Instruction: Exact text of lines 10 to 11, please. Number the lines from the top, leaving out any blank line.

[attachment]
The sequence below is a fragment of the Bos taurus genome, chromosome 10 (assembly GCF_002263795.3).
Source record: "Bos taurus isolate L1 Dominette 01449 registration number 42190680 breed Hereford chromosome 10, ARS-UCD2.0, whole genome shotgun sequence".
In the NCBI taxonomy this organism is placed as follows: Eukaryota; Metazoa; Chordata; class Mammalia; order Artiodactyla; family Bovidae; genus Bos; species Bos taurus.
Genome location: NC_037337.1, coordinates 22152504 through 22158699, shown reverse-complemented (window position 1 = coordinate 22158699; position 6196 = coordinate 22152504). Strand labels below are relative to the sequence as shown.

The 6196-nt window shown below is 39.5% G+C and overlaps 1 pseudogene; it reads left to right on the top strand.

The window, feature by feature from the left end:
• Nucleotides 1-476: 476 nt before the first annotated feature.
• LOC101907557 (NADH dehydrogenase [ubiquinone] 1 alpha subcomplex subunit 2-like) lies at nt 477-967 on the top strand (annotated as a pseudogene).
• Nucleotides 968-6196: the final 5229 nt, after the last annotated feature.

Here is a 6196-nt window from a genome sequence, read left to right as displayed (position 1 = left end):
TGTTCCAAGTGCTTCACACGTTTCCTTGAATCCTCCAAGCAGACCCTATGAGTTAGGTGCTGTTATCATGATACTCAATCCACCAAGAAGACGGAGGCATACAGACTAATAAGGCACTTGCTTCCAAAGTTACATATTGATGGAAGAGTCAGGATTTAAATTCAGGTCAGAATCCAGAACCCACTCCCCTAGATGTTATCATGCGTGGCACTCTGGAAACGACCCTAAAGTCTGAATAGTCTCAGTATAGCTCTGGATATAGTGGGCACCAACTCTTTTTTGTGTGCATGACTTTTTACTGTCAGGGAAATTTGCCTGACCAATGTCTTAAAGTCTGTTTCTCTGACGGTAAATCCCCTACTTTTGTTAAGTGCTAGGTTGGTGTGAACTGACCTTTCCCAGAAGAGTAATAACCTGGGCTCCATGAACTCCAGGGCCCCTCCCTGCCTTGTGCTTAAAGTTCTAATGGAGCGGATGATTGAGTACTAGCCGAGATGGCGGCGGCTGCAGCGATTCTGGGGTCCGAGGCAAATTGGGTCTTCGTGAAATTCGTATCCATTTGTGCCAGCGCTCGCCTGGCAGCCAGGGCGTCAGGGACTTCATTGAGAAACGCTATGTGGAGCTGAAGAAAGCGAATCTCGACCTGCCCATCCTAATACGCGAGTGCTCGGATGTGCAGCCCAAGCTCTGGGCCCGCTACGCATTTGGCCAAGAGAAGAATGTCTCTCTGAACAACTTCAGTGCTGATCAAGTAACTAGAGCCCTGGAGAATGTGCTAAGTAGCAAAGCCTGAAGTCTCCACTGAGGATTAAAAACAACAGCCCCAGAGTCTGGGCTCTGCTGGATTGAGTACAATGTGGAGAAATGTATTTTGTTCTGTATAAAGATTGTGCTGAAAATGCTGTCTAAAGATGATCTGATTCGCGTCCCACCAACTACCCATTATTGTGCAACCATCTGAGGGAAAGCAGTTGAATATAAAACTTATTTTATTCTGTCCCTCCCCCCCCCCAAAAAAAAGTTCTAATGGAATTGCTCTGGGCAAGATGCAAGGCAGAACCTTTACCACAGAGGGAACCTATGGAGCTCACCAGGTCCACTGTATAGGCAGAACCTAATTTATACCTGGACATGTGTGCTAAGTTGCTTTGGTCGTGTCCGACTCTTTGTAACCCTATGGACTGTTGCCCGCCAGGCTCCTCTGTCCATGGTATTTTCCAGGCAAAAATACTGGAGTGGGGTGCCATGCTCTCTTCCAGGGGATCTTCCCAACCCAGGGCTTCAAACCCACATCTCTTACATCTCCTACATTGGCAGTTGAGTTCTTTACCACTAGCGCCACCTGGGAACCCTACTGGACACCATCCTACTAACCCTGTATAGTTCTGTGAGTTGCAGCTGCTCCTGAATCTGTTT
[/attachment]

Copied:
Here is a 6196-nt window from a genome sequence, read left to right as displayed (position 1 = left end):
TGTTCCAAGTGCTTCACACGTTTCCTTGAATCCTCCAAGCAGACCCTATGAGTTAGGTGCTGTTATCATGATACTCAATCCACCAAGAAGACGGAGGCATACAGACTAATAAGGCACTTGCTTCCAAAGTTACATATTGATGGAAGAGTCAGGATTTAAATTCAGGTCAGAATCCAGAACCCACTCCCCTAGATGTTATCATGCGTGGCACTCTGGAAACGACCCTAAAGTCTGAATAGTCTCAGTATAGCTCTGGATATAGTGGGCACCAACTCTTTTTTGTGTGCATGACTTTTTACTGTCAGGGAAATTTGCCTGACCAATGTCTTAAAGTCTGTTTCTCTGACGGTAAATCCCCTACTTTTGTTAAGTGCTAGGTTGGTGTGAACTGACCTTTCCCAGAAGAGTAATAACCTGGGCTCCATGAACTCCAGGGCCCCTCCCTGCCTTGTGCTTAAAGTTCTAATGGAGCGGATGATTGAGTACTAGCCGAGATGGCGGCGGCTGCAGCGATTCTGGGGTCCGAGGCAAATTGGGTCTTCGTGAAATTCGTATCCATTTGTGCCAGCGCTCGCCTGGCAGCCAGGGCGTCAGGGACTTCATTGAGAAACGCTATGTGGAGCTGAAGAAAGCGAATCTCGACCTGCCCATCCTAATACGCGAGTGCTCGGATGTGCAGCCCAAGCTCTGGGCCCGCTACGCATTTGGCCAAGAGAAGAATGTCTCTCTGAACAACTTCAGTGCTGATCAAGTAACTAGAGCCCTGGAGAATGTGCTAAGTAGCAAAGCCTGAAGTCTCCACTGAGGATTAAAAACAACAGCCCCAGAGTCTGGGCTCTGCTGGATTGAGTACAATGTGGAGAAATGTATTTTGTTCTGTATAAAGATTGTGCTGAAAATGCTGTCTAAAGATGATCTGATTCGCGTCCCACCAACTACCCATTATTGTGCAACCATCTGAGGGAAAGCAGTTGAATATAAAACTTATTTTATTCTGTCCCTCCCCCCCCCCAAAAAAAAGTTCTAATGGAATTGCTCTGGGCAAGATGCAAGGCAGAACCTTTACCACAGAGGGAACCTATGGAGCTCACCAGGTCCACTGTATAGGCAGAACCTAATTTATACCTGGACATGTGTGCTAAGTTGCTTTGGTCGTGTCCGACTCTTTGTAACCCTATGGACTGTTGCCCGCCAGGCTCCTCTGTCCATGGTATTTTCCAGGCAAAAATACTGGAGTGGGGTGCCATGCTCTCTTCCAGGGGATCTTCCCAACCCAGGGCTTCAAACCCACATCTCTTACATCTCCTACATTGGCAGTTGAGTTCTTTACCACTAGCGCCACCTGGGAACCCTACTGGACACCATCCTACTAACCCTGTATAGTTCTGTGAGTTGCAGCTGCTCCTGAATCTGTTT